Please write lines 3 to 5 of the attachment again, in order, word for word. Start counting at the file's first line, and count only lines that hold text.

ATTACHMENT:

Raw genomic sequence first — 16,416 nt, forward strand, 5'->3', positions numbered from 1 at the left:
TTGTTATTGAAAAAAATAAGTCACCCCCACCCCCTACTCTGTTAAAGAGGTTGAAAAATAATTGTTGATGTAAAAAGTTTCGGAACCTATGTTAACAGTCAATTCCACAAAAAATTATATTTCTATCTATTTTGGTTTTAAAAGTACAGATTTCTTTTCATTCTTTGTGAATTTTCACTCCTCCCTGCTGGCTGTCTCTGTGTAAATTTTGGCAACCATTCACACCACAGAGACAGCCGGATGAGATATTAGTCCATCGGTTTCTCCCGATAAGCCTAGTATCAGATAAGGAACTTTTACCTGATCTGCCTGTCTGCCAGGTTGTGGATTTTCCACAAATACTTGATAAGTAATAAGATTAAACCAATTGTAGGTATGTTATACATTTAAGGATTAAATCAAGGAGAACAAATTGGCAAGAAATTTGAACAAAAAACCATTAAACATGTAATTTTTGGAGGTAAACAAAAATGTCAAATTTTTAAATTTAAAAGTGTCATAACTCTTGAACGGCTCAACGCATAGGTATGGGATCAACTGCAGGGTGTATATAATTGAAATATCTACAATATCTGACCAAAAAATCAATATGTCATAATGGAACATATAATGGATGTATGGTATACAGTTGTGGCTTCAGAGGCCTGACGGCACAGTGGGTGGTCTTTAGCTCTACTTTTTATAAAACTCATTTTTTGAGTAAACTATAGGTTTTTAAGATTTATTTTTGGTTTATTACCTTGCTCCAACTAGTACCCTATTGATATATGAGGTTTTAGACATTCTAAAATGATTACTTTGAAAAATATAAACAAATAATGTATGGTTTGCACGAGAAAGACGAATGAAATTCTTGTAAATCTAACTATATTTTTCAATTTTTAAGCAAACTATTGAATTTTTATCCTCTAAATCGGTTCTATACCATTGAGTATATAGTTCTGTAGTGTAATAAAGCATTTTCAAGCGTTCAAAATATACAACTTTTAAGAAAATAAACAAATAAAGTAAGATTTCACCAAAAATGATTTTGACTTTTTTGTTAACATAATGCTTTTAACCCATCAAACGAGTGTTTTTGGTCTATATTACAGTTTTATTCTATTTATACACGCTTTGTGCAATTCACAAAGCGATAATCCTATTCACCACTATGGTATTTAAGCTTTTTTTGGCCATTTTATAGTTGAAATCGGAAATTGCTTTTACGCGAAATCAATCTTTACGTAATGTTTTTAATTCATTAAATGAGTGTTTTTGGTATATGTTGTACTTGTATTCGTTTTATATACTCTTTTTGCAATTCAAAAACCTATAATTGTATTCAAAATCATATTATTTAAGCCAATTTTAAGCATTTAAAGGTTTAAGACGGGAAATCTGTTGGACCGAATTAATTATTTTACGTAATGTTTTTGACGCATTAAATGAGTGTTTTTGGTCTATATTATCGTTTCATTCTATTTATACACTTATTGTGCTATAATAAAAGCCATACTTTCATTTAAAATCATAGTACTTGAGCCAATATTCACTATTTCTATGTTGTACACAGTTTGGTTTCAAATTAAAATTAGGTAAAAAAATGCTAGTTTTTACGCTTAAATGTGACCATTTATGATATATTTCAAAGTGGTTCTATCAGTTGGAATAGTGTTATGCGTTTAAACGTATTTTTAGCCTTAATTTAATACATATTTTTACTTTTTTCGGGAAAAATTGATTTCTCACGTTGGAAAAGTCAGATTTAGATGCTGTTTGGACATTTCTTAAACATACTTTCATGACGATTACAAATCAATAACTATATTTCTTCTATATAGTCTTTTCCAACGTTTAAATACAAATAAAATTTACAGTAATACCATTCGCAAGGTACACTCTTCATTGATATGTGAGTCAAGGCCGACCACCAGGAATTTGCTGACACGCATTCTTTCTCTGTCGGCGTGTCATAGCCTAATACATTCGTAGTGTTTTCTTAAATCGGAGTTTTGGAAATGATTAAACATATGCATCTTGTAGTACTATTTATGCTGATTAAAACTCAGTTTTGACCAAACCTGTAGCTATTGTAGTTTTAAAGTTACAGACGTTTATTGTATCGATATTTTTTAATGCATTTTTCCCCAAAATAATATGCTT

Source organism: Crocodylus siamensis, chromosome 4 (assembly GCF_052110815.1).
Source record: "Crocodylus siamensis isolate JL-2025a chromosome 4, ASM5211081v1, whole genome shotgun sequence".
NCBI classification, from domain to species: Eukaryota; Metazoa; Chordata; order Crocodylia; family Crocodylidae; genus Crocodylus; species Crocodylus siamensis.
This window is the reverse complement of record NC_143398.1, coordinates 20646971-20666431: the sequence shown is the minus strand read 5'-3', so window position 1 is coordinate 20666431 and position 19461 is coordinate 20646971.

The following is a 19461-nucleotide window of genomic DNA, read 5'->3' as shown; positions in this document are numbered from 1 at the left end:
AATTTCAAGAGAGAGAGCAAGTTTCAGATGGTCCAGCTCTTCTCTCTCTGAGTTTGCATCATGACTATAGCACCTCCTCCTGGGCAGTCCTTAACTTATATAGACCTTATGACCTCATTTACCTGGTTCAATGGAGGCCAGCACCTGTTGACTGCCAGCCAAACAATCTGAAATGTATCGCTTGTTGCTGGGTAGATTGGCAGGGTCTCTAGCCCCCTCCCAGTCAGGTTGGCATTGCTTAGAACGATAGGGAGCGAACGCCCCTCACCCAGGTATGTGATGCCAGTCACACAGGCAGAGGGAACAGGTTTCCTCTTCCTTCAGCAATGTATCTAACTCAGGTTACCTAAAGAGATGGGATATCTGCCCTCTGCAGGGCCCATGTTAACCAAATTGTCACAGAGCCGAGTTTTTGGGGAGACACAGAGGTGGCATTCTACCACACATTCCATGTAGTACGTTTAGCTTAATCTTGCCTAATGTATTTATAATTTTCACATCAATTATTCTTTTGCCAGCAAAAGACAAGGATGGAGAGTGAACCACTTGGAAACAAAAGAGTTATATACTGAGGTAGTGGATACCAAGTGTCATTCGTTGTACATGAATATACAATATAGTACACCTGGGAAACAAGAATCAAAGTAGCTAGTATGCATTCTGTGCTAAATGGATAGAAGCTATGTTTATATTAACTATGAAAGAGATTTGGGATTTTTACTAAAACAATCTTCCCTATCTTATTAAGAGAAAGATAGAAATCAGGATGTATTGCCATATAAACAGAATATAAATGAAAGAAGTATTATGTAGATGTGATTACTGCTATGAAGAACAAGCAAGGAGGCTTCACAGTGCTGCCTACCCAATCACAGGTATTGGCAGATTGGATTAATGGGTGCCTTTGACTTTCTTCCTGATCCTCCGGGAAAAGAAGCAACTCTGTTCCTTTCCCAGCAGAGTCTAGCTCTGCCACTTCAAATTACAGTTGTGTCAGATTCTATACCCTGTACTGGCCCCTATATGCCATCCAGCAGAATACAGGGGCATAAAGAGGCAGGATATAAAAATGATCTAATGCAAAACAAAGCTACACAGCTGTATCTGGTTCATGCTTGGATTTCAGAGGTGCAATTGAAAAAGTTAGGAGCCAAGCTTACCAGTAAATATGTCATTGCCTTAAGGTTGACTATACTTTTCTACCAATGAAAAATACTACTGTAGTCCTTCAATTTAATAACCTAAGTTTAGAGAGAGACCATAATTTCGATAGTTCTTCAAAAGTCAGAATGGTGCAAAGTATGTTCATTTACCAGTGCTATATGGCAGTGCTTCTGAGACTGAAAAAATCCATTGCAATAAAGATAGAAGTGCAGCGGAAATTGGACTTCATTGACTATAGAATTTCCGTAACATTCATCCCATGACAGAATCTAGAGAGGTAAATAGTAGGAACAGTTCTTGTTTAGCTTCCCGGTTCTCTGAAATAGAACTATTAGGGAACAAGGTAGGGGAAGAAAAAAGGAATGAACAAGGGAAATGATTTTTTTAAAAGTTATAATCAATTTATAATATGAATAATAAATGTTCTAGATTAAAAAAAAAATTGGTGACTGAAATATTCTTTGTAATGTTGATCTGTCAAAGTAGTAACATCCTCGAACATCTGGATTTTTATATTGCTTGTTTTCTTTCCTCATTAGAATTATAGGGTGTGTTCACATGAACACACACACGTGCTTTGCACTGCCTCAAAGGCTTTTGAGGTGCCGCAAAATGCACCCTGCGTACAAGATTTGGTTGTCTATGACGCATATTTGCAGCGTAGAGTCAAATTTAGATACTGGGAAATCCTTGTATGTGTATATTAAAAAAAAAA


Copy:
Source organism: Crocodylus siamensis, chromosome 4 (assembly GCF_052110815.1).
Source record: "Crocodylus siamensis isolate JL-2025a chromosome 4, ASM5211081v1, whole genome shotgun sequence".
NCBI classification, from domain to species: Eukaryota; Metazoa; Chordata; order Crocodylia; family Crocodylidae; genus Crocodylus; species Crocodylus siamensis.